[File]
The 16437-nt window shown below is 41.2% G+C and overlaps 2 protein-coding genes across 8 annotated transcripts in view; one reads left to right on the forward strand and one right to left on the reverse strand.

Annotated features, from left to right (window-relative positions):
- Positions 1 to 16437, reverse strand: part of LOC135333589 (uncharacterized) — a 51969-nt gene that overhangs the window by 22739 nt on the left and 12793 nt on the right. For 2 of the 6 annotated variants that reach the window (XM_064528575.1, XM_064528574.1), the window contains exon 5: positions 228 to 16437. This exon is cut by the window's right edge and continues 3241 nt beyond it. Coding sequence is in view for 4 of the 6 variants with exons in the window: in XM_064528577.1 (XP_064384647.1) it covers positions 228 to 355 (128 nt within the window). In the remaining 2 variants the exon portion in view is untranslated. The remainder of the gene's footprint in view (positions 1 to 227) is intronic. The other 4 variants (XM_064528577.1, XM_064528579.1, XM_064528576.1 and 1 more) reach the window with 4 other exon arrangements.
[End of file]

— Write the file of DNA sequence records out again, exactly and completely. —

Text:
The 16437-nt window shown below is 41.2% G+C and overlaps 2 protein-coding genes across 8 annotated transcripts in view; one reads left to right on the forward strand and one right to left on the reverse strand.

Annotated features, from left to right (window-relative positions):
- Positions 1 to 16437, reverse strand: part of LOC135333589 (uncharacterized) — a 51969-nt gene that overhangs the window by 22739 nt on the left and 12793 nt on the right. For 2 of the 6 annotated variants that reach the window (XM_064528575.1, XM_064528574.1), the window contains exon 5: positions 228 to 16437. This exon is cut by the window's right edge and continues 3241 nt beyond it. Coding sequence is in view for 4 of the 6 variants with exons in the window: in XM_064528577.1 (XP_064384647.1) it covers positions 228 to 355 (128 nt within the window). In the remaining 2 variants the exon portion in view is untranslated. The remainder of the gene's footprint in view (positions 1 to 227) is intronic. The other 4 variants (XM_064528577.1, XM_064528579.1, XM_064528576.1 and 1 more) reach the window with 4 other exon arrangements.